Of the half dozen people I met that and the following day, each has a growing relationship with Bobby and the urban farm. Each has been touched by the work he is doing. Bobby has devoted his life to building a community designed to support one another and eat well. He knows how to listen and collaborate. “Active partners make this farm possible,” Bobby affirmed. He continues to get a steady flow of volunteers because they feel fulfilled doing meaningful work. They, too, share in the abundance of the farm.
Agriculture Education Programs
One of his most successful programs is holding a monthly online STEM / STEAM class for high school science students over Facebook live. He is able to follow the chat with the student’s feedback. He also is a guest instructor at Habesha’s Green Ambassadors, a group of farm interns on a six-month program, to learn the basic skills of farming. Most recently, he is organizing a tour for high school students considering a career in agriculture. He wants to be sure they understand the wide variety of agriculture sector jobs available. He said, “The work I’m doing now is not about me; it’s about those who will follow me.”
Gathering Community at the Farm
Each year Bobby uses the farm as the setting for many community gatherings. He hosts “Taste of Georgia” with live bands and dancing. Nearly 300 people come to enjoy the entertainment including a petting show and feeding the chickens. The farm acts as a food distribution center. Food giveaways are held each season. When it gets cold, those in need get scarves, mittens, and hats. He has hosted brainstorming sessions with representatives from NRCS, Farm Service, the college of agriculture, and a member of the city council. He continues to challenge this committee on how we can better use STEM as a tool to steer minority students into agriculture with smart technology. Meanwhile, he is back open post-COVID with school and senior field trips to the farm on Tuesdays and Thursdays.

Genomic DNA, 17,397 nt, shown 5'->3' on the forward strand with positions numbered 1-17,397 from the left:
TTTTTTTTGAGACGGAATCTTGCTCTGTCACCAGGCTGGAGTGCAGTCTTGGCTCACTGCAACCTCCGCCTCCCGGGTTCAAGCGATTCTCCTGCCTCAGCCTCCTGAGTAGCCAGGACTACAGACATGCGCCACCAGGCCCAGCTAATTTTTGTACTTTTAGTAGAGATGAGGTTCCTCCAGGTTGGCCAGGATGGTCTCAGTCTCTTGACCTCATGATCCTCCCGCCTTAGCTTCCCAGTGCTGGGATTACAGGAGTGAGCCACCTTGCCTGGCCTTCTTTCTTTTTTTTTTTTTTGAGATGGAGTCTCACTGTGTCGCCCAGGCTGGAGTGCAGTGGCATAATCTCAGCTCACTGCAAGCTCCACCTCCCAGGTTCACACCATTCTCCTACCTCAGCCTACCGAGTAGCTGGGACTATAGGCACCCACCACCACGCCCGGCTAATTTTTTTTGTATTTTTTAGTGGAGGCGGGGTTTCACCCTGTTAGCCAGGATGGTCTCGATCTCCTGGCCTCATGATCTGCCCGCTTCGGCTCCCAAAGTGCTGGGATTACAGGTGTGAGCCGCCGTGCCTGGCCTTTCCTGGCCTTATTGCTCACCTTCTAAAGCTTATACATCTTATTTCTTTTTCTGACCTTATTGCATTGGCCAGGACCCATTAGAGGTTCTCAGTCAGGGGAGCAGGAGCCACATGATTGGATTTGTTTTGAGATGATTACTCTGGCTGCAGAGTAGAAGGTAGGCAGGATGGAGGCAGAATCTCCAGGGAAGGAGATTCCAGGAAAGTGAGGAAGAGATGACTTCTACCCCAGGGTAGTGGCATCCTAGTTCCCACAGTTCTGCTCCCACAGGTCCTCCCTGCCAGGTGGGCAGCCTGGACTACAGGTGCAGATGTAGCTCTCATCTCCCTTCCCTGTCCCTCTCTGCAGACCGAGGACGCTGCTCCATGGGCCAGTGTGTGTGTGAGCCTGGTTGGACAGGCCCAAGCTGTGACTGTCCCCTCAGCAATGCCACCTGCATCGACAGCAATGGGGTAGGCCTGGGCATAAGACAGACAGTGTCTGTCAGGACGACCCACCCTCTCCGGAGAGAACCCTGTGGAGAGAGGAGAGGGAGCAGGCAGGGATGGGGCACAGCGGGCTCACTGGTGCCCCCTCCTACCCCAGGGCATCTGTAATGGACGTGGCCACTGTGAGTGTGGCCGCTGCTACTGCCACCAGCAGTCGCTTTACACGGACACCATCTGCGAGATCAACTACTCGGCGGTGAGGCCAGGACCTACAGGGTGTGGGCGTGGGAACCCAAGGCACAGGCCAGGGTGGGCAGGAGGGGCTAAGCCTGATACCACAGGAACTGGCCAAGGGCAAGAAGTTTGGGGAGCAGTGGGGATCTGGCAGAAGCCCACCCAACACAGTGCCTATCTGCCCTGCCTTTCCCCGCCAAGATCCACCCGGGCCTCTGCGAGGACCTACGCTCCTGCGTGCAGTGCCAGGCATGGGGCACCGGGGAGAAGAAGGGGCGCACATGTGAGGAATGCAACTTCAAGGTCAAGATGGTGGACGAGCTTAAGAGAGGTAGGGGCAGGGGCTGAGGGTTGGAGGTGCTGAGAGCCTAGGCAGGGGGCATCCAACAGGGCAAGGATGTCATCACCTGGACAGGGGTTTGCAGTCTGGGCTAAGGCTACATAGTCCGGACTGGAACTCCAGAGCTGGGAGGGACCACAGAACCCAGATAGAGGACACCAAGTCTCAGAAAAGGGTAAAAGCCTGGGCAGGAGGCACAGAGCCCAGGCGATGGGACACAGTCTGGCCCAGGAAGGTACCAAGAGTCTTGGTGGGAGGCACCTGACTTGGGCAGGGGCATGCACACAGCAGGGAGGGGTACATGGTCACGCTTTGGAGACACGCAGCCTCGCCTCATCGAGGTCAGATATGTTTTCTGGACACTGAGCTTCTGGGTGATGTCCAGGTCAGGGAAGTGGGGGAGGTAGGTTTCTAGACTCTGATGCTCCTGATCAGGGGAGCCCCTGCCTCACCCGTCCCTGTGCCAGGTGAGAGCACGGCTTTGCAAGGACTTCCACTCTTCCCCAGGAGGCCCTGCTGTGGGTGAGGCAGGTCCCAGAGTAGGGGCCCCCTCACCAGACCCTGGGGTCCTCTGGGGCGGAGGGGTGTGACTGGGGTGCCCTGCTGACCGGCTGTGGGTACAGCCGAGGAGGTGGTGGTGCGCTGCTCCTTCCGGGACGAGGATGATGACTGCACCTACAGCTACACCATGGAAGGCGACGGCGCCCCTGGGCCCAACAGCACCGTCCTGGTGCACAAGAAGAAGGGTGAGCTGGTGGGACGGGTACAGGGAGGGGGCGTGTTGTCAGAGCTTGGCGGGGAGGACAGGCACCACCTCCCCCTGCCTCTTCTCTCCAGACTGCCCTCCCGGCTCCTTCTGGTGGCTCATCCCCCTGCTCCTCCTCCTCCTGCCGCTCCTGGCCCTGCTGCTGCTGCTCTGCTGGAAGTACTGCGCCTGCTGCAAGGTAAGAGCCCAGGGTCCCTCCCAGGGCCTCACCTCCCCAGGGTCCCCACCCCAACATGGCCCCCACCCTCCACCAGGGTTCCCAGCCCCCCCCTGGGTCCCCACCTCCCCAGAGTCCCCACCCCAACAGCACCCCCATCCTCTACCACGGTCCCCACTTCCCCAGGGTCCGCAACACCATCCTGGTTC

Bobby knows that delicious, abundant produce is all about the soil. He uses imported compost and worm casting which ensure healthy plants. He can offer those worm castings and the compost to other farmers in the area as a discount. His farm is also certified naturally grown. They follow organic practices here. He’s learned to waste not and to make do with what he has. He lives so as to promote equity, diversity, and inclusion. Nature is generous, and so is Bobby. He even sends seeds to Africa to help the farmers there.
Many people in need have approached him for help. He tells them, “We can’t fix your problem, but we can co-create something together.” He explained, “Even for the disadvantaged, you have got to let people do it for themselves. Once you give them an opportunity, they have the chance to tap into that power. It’s all about building that relationship. When you have a strong, positive relationship, then people will give.”
What Keeps Bobby Going
Metro Atlanta Urban Farm is more than retirement for Bobby. It’s his life. He has given it all, and the growing seasons keep coming. When asked what keeps him going, Bobby replied, “Where I really get energy is going to a conference or presenting at a conference. When I am empowering people, then I feel energy. I get energy from people. I feel burnout only when I exert myself to try to get people who struggle to understand the value the farming experience brings. But when I can play a role in helping teach people, then I feel satisfied. It’s not about us; it’s about them. My job is to be consistently present in the community. Friends are a great part of the richness of my life.”
Bobby has built a culture of trust in this community over many years, one person at a time. He makes sure everyone feels welcome and wanted. The seeds of his goodwill will continue to grow the community at Metro Atlanta Urban Farm.
For more information, please visit: themetroatlantaurbanfarm.com
Author: Farmer Karl